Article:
In a June 2012 press release Jim Van Dyke, President of Javelin said, "Ultimately, consumers are driven by convenience more than fees and protests. Giant banks will need to drive home their messaging around convenience, mobile banking, and other services that smaller banks don't -- or can't -- offer. Smaller banks can play to their strengths of lower fees, convenience, and customer service, but they will need to beef up their mobile banking and mobile deposit offerings."
Javelin’s report studied factors behind why customers stay or leave their primary financial institution. High on the list is technology with switchers willing to pay an estimated $92 million in fees for just four value-added services: money orders, cashier's checks, safe-deposit box rentals, and mobile deposit.
Mark Schwanhausser, Senior Analyst, Multichannel Financial Services at Javelin said, "Our Bankographic Benchmark research shows that banks are still in danger of losing customers to FIs that can better respond to their needs, especially in the areas of mobile banking and self-service technology. With $675 billion of deposits and $92 million in fee revenue at play, smaller banks and credit unions really have the opportunity to win new customers."
Big Bank Employees Think Switching Is A Good Idea
Back in November when Bank Transfer Day was at its height, Mother Jones writer Josh Harkinson took his readers along for the ride when he decided to switch from Wells Fargo to San Francisco Fire Credit Union ($785 million, San Francisco, CA).
Despite what Javelin found (account switching based on convenience), Harkinson says that after sneaky fees drained his bank account, he reached his own threshold and researched the hoopla surrounding Bank Transfer Day.
He decided on San Francisco Fire Credit Union because the credit union supported firefighters, was open to all people living in the area and had good reviews online, averaging five stars on Yelp.
Once he arrived at the credit union he recalls speaking with a local hairstylist who found that switching from Wells Fargo to the credit union would end up saving him $65 a month.
He told Harkinson that he couldn’t believe he didn’t think of it sooner. "It's because we are kind of delivered into this system that our parents had. We kind of had this blind allegiance."
Harkinson reports an easy, friendly scenario at the credit union during the account opening. “Try as I may, I can't find any other reason not to sign up,” he wrote. “Free online bill pay: check. Fee-free overdraft protection linked to a credit card: check. Free online check deposits: check. Free banking on smart phones: check. Free change-sorting machine: check. The Fire Credit Union will even give you a personalized debit card. The khaki-clad employee pulls out his own card, which bears a picture of his golden retriever.”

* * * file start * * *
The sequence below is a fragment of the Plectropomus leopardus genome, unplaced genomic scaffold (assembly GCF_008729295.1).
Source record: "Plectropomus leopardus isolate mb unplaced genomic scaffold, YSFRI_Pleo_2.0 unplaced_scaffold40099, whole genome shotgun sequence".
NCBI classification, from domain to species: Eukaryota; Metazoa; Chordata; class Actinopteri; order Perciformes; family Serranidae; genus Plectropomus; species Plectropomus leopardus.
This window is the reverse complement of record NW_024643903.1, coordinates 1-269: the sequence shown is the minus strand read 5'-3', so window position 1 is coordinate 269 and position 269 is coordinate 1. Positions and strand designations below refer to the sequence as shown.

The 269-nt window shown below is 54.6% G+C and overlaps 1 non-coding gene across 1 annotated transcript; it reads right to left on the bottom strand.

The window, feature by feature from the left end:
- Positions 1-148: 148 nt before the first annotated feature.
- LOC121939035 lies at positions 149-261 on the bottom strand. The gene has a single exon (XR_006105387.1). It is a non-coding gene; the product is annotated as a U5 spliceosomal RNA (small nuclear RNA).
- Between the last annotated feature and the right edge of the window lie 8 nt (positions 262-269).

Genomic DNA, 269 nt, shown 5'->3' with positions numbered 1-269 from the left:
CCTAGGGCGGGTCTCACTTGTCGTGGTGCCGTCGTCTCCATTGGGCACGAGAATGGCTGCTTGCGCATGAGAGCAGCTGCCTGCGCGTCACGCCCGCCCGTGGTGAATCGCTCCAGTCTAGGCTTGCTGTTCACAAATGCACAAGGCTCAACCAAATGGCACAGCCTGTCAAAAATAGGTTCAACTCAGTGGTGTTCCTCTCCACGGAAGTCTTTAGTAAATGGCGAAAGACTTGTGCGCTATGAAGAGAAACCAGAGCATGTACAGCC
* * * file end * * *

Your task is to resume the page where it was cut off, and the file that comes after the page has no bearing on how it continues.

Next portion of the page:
After his ethereal visit to the credit union, he stopped by Wells Fargo to close his account. He describes a different vibe at the bank, more cold and staid as he explained his case to a Wells Fargo personal banker.
Harkinson told the personal banker about the number of fees from Wells Fargo, especially ones derived from using an ATM in another state. He then followed up by relaying San Francisco Fire Credit Union’s policy of refunding foreign ATM fees.
The Wells Fargo personal banker’s response was, "Unfortunately that's something we can't really compete-we don't have an account that offers that. If you are finding yourself in that situation a lot, I can see how that would be better for you."
Although the banker half-heartedly tried to cross sell the convenience of Wells Fargo locations, he emits, "But yeah, I can see the appeal of the credit union too, because they are not-for-profit, so, you know, they're able to do things like reimburse those fees, because they are not trying to make a profit off of each transaction. You know what I mean?"
Have you had enough of your bank but don’t know where to begin? Find a credit union near you and inquire about a switch kit or how to move your money.